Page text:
Thursday, December 25, 2014

Well, it's Christmas night--is it all over?

I was tempted to write about the letdown of Christmas night and the anticipation of the new year to come. For a couple of months I've been focused on the holidays--I don't know if you start that early--so nothing else much got done. But I was always aware of that new leaf I was going to turn over after Christmas. I probably wouldn't even wait until New Year's--in fact, I did my yoga routine today and that's part of my new leaf. The rest of it really has to do with  establishing a writing schedule, getting serious about all the projects on my computer and in my head, doing some of the cooking and entertaining I want to do.
By Christmas night, with dinner behind us and the dishes done, it's too easy to think it's time to move on. A bit of a let-down, yes, but also, at least for me, a time for looking forward with optimism.
But then I read the weekly Advent message from my church, this written by senior minister Larry Thomas. Larry lamented that he would have chosen to write about the first week of Advent, when we're all gearing up for what he called the "Christmas marathon" and our energy is fresh. By Christmas night, our energy is sapped and it's sometimes hard to maintain the spirit of peace and goodwill toward all men.
But he suggested not rushing past Christmas, not hurrying to put it behind us. Leave the decorations up, even until Twelfth Night. Sit, quietly and peacefully, in front of the tree or the fire, enjoy the company of family or the peace o quiet meditation. Christmas of all times brings us together in a spirit of awe and thankfulness and love--treasure that feeling and let it linger.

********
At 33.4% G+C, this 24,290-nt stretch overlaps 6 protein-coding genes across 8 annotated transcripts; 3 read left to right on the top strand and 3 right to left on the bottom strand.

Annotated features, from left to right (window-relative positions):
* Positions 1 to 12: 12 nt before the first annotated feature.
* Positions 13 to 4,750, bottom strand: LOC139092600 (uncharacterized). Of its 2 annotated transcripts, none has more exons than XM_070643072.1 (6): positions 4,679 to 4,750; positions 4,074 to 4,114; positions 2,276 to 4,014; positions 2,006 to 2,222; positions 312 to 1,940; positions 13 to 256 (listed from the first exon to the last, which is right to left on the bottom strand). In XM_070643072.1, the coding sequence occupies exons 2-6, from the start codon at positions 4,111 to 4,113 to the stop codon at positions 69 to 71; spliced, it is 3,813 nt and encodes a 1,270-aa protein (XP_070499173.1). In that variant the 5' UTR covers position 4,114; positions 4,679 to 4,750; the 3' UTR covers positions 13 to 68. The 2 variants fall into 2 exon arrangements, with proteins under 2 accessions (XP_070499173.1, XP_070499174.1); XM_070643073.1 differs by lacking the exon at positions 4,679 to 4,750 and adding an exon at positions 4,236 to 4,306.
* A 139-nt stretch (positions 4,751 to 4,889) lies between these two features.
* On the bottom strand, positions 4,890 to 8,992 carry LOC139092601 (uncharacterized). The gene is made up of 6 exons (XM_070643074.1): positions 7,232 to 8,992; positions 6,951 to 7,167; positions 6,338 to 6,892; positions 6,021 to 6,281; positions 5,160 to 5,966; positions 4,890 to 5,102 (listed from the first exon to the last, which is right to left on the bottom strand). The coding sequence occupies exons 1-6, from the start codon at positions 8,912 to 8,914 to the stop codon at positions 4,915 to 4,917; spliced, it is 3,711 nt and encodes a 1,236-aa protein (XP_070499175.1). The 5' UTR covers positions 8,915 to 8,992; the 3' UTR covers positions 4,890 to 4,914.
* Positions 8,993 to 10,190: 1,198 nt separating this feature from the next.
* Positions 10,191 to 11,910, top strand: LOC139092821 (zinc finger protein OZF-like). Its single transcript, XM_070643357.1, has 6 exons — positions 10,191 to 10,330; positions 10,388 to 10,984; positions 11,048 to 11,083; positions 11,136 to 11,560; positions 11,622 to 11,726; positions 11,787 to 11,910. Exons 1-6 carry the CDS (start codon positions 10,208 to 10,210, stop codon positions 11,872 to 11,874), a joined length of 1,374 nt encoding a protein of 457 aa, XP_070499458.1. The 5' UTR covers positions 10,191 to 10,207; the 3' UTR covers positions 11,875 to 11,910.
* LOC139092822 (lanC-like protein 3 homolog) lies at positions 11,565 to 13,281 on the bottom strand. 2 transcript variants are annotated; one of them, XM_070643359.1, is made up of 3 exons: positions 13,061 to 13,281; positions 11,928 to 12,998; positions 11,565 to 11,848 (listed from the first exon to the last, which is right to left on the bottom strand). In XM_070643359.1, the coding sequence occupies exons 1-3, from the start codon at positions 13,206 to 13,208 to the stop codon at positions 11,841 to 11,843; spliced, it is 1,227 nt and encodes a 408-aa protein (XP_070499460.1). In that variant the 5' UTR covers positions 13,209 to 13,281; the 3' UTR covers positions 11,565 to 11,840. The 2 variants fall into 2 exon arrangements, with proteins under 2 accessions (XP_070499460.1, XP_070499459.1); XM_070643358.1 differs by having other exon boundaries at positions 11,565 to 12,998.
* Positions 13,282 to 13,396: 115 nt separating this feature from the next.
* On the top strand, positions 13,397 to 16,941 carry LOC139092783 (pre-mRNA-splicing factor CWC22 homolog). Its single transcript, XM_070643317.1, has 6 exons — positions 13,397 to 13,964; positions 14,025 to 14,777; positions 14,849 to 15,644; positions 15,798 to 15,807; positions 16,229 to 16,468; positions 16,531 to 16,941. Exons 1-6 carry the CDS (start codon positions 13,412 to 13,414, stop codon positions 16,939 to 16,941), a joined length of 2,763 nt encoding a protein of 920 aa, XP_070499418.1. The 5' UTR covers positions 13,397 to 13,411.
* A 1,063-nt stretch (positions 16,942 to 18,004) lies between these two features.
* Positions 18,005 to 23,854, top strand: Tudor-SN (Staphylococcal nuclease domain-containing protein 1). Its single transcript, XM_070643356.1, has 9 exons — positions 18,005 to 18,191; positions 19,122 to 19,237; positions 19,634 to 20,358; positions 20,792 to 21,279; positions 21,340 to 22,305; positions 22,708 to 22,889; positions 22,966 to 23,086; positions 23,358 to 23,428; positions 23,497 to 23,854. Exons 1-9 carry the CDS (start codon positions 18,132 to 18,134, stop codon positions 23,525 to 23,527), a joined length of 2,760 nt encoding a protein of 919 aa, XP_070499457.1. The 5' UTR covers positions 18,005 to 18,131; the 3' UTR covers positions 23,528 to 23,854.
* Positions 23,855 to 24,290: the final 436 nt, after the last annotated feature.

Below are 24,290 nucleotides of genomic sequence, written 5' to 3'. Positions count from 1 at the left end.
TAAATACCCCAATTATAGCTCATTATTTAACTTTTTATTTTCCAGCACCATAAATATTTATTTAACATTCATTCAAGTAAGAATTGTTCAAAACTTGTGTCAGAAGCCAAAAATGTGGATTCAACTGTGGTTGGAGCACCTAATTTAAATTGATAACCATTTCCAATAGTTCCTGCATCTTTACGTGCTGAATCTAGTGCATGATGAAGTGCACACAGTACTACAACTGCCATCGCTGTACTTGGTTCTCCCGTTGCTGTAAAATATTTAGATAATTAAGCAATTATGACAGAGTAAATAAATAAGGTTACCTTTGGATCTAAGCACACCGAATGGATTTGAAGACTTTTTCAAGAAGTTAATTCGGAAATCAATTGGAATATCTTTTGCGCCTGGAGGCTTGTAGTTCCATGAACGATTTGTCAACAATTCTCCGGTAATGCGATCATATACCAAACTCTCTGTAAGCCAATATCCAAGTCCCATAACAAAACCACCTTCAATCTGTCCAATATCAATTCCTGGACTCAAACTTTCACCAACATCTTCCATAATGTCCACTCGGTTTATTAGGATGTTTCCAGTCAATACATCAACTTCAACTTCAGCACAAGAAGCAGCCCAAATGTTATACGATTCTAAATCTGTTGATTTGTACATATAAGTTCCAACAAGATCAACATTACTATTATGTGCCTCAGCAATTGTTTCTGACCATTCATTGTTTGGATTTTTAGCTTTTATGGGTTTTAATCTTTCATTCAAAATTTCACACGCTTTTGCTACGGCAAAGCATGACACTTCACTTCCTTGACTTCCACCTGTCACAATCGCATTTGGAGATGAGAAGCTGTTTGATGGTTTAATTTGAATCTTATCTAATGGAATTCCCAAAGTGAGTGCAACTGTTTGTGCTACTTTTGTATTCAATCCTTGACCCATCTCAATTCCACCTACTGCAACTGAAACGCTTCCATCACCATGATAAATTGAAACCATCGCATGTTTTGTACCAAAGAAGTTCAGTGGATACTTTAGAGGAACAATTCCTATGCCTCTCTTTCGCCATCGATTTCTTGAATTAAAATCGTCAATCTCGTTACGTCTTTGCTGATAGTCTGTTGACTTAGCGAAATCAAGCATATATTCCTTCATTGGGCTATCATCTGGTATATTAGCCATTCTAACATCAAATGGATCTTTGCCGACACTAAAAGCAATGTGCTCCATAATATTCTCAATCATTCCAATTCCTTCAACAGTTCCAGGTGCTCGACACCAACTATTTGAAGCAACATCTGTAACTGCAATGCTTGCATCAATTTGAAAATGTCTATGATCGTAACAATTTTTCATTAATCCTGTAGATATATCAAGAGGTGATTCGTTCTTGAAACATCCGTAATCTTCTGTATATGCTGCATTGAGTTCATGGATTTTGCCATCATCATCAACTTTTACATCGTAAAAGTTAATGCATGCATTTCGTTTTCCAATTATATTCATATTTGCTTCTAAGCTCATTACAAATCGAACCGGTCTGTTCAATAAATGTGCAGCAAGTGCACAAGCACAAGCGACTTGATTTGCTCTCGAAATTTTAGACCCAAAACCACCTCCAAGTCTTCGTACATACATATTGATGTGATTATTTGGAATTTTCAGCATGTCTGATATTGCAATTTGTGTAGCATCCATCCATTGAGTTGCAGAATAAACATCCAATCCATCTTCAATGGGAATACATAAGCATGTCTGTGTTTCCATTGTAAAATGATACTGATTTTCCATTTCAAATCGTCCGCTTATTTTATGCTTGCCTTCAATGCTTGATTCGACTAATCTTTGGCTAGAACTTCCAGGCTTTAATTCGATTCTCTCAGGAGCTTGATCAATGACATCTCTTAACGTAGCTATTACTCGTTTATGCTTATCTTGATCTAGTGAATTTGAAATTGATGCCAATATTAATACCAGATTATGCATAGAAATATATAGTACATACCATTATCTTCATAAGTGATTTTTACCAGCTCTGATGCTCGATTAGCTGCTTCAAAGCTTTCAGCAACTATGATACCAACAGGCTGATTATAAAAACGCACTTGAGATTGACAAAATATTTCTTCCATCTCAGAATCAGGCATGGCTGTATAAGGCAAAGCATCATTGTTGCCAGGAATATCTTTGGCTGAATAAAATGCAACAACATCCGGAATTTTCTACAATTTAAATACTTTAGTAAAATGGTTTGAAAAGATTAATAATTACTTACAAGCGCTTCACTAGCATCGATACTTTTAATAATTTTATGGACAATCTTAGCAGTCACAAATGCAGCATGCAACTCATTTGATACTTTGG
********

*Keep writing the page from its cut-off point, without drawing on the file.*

No, it's not an excuse for procrastination--I still have to do my yoga and once I get thank-you notes written and finish the novel I'm reading, I have to get serious about that novel in progress. (Maybe that in itself is a bit of procrastination.) But I can carry the spirit of Christmas with me--probably all year long is a bit too much to hope for but I can try. I can be kinder and gentler, with loved ones and strangers. I can pray for peace and for solutions to world problems such as climate change. I can still write that great American novel.
Sit back, smell the scents of Christmas, and linger in the holiday.

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